first_img“The personal loan is hip again…” or so says Laura Alix in her recent American Banker article, “We’re not kidding: the personal loan is back.” The article explains that use of unsecured personal loans is on an uptick, especially among millennials, who in 2015 “took out fewer mortgages and credit cards and relied more heavily on personal loans and auto loans.” The writer’s conclusions are based on a study by TransUnion, which also recently revealed that consumers tend to pay their unsecured personal loans first, even before mortgages and car loans.  TransUnion included unsecured personal loans in its study for the first time since it began analyzing payment behaviors in 2010. The reason? The meteoric growth in the number of these types of unsecured loans, facilitated largely by the influx of online lenders and Fintech firms.Many financial institutions—ranging from large institutions like Suntrust, TD Bank and Fifth Third to community institutions like Pinnacle Bank in Georgia, The Fauquier Bank in Virginia and FMB Bank in Florida—have capitalized on the favorable market conditions by offering unsecured personal loans from their company websites.While many financial institutions have given up on smaller consumer credit due to lack of efficiencies, compliance risks and the cost of adverse action denials, financial institutions that have embraced digital lending technology have seen positive loan growth according to a Moebs Services study… and here’s why:Digital technology—which allows members to apply for and be approved for loans in just minutes, any time, from their computers or smart devices—makes the lending process efficient, profitable and a highly appealing way for members to interact with your credit union. The experience. Mobile-focused consumers, especially millennials, demand a positive digital experience in dealing with their financial institutions. According to TransUnion, consumers like the anonymity of applying for a loan online, not to mention the ease of uploading documents and e-signing. This digital connection is so important, in fact, that 38% of consumers say they have reduced how often they bank somewhere due to a poor digital experience, according to an MX Consumer Survey.Existing member base. More than seventy percent of consumers at the average financial institution have no non-mortgage loans at the institution, yet they hold nearly $10K in unsecured credit elsewhere. Credit unions can re-capture this lost loan revenue by appealing to their established member base–using the credit union’s own documented compliance standards–with digital personal loans. Efficiency. Credit unions can compete with online lenders and other credit sources by adopting an end-to-end technology solution that automates the entire loan process, from application and underwriting to set up, review and renewal. This automation can reduce the cost of processing and managing a loan from approximately $2,400 to $200 or less. A Banking Exchange article reported that institutions using this technology “have seen what nonbank lenders are doing and adopted it—namely moving away from traditional underwriting methods to using decisioning software.” Is your credit union ‘hip’ to offering personal digital loans? Watch the video, “Digital Lending 101” to learn more. 45SHARESShareShareSharePrintMailGooglePinterestDiggRedditStumbleuponDeliciousBufferTumblr,Trevor Knott Trevor Knott is a strategic marketing veteran who has spent much of his 20-year career developing marketing and distribution products and services for top-tier banks and suppliers to the banking … Web: Detailslast_img read more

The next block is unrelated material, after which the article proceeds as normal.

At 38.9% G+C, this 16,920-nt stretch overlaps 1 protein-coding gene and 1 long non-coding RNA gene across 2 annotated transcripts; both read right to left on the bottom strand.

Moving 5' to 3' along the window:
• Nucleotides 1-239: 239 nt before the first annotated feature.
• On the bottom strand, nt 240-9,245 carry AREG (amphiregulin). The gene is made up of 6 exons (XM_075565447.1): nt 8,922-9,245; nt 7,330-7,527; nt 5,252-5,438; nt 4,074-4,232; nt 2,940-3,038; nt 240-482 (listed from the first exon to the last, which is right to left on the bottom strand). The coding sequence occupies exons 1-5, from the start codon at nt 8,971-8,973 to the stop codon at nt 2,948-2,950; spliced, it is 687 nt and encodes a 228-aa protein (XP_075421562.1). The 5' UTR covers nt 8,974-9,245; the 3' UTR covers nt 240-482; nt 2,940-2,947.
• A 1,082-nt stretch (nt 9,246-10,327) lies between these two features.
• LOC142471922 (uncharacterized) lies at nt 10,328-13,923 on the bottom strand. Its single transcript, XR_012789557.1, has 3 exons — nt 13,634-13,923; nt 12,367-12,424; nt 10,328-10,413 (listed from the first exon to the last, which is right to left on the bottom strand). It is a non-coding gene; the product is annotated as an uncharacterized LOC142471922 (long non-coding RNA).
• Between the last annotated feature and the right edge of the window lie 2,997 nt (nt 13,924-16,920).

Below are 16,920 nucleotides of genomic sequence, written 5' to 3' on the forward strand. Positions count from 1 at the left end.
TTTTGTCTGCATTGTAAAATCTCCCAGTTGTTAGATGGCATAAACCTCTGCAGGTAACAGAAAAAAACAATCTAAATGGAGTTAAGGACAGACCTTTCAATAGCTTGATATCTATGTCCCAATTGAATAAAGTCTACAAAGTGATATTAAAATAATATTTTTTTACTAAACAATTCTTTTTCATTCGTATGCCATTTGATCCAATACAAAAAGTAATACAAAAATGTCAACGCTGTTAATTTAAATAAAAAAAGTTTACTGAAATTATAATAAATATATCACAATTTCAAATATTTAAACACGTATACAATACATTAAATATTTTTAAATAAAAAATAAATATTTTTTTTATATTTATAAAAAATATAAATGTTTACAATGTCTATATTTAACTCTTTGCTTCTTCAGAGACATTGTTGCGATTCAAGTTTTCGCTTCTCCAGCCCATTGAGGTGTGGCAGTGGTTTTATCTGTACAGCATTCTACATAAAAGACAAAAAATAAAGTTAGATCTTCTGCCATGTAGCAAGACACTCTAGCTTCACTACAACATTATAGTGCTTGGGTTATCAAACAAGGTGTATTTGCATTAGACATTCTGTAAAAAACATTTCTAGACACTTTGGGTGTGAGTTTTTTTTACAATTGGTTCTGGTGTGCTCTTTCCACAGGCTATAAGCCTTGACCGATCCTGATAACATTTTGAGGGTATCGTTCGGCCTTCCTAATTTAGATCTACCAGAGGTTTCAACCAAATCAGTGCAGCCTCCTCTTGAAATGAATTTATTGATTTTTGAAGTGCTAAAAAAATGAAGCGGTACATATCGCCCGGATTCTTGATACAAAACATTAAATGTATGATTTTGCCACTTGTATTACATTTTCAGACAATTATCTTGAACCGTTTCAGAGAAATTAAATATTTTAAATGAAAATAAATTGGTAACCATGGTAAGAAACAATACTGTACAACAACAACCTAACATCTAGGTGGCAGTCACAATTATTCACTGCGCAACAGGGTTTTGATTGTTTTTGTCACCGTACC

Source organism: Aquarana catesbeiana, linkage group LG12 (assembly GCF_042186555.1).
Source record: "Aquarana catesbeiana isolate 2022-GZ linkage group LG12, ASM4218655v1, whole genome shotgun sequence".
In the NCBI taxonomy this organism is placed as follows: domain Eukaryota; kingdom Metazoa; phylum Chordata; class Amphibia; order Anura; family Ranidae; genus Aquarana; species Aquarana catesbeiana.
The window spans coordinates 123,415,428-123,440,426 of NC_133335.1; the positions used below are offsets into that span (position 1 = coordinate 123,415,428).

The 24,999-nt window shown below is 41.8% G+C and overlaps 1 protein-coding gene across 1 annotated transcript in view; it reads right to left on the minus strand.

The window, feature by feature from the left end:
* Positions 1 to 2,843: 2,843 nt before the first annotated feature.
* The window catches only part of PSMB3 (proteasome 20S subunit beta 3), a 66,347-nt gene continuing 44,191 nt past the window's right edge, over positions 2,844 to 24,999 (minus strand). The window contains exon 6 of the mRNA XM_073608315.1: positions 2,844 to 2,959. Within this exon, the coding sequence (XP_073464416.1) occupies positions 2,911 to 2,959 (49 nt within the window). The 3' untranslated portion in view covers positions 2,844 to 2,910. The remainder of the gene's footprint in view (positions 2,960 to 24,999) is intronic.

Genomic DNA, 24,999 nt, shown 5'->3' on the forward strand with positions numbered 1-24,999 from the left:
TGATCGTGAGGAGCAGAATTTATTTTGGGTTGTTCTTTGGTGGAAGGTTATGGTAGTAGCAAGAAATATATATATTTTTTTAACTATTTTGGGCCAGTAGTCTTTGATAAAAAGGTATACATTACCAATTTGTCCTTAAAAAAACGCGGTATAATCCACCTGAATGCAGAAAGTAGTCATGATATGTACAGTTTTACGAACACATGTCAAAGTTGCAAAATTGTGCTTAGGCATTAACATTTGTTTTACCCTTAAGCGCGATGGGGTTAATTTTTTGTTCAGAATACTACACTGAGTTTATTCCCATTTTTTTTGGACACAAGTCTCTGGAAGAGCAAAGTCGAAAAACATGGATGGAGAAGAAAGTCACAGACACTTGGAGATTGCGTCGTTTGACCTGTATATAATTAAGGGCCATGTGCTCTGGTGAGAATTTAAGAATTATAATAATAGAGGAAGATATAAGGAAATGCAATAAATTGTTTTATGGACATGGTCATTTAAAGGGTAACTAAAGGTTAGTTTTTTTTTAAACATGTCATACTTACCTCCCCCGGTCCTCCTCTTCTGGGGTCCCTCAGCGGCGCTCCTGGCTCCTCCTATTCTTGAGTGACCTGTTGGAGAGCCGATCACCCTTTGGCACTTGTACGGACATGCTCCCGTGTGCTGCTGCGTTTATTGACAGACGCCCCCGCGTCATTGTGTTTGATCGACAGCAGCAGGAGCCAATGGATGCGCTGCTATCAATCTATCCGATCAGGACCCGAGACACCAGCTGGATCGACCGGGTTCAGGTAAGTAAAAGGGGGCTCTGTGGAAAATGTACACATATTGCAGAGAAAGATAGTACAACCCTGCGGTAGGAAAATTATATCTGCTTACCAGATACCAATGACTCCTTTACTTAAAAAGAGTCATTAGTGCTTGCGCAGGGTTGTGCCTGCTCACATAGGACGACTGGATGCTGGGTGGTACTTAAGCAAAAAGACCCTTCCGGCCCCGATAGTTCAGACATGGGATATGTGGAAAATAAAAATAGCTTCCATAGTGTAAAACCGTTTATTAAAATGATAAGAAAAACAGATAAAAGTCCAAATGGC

first_imgMore than 50,000 Indonesians will worry less than the rest of us about COVID-19, because they have already contracted and recovered from the disease. While the numbers of infections and deaths keep rising as the pandemic shows no signs of letting up, so too does the number of people who have coveted antibodies.As of Thursday, 55.7 percent of all Indonesians confirmed as COVID-19 positive have been cleared of the infection, according to National COVID-19 task force spokesperson Wiku Adisasmito.That figure is up from fewer than 4 percent in March, as the recovery process typically takes several weeks. The task force also reported that the national fatality rate had gradually decreased, while the absolute number of daily deaths was fluctuating.At first, the average COVID-19 death rate in the country was 4.89 percent in March and it increased to 8.64 percent in April, Wiku said. However, it began to decline to 7.66 percent in May and to 5.56 percent in June.The highest maximum death rate within a month was reported in April with 9.5 percent. In July, the maximum death rate decreased to 5.08 percent, while the average death rate was 4.86 percent. “We are close to the world’s average death rate, which is 4.2 percent,” said Wiku.As of Friday, the official COVID-19 death toll made public by the government stands at 4,665 after the Health Ministry reported 89 new deaths.Read also: Sinovac COVID-19 vaccine to undergo Phase III clinical trials in BandungWiku said the declining death rate was made possible by better COVID-19 case management in hospitals and more health workers having adequate knowledge of COVID-19 handling.Indonesia now has 23,519 isolation rooms and 188,510 isolation beds in 839 COVID-19 referral hospitals across the country, according to the task force’s data.Despite what the government described as encouraging developments regarding the COVID-19 situation, Wiku asserted that the public should remain disciplined by complying with health protocols.“Let’s remind each other to wear masks and wash our hands regularly. COVID-19 cases are still found in public places, tourist attractions and other places where crowds are present,” he said.Topics : “We must be optimistic but remain vigilant. If patients under self-isolation see their condition worsen, they should immediately go to the hospital before it’s too late,” Wiku said in a press briefing on Friday.The daily number of recovered patients saw increasing trend over nearly the past two weeks. For instance, Wiku said, the government’s data recorded 878 new recoveries on July 10 and the number had increased to 1,909 on July 23. The highest one-day increase was recorded on July 19 when 2,133 patients were declared to have recovered.The official tally of COVID-19 infections in the country stands at 95,418 cases as of Friday, with the government reporting 1,781 new recoveries, bringing the total of recovered patients to 53,945.Read also: MPR speaker worries as govt stops broadcasting daily virus updateslast_img read more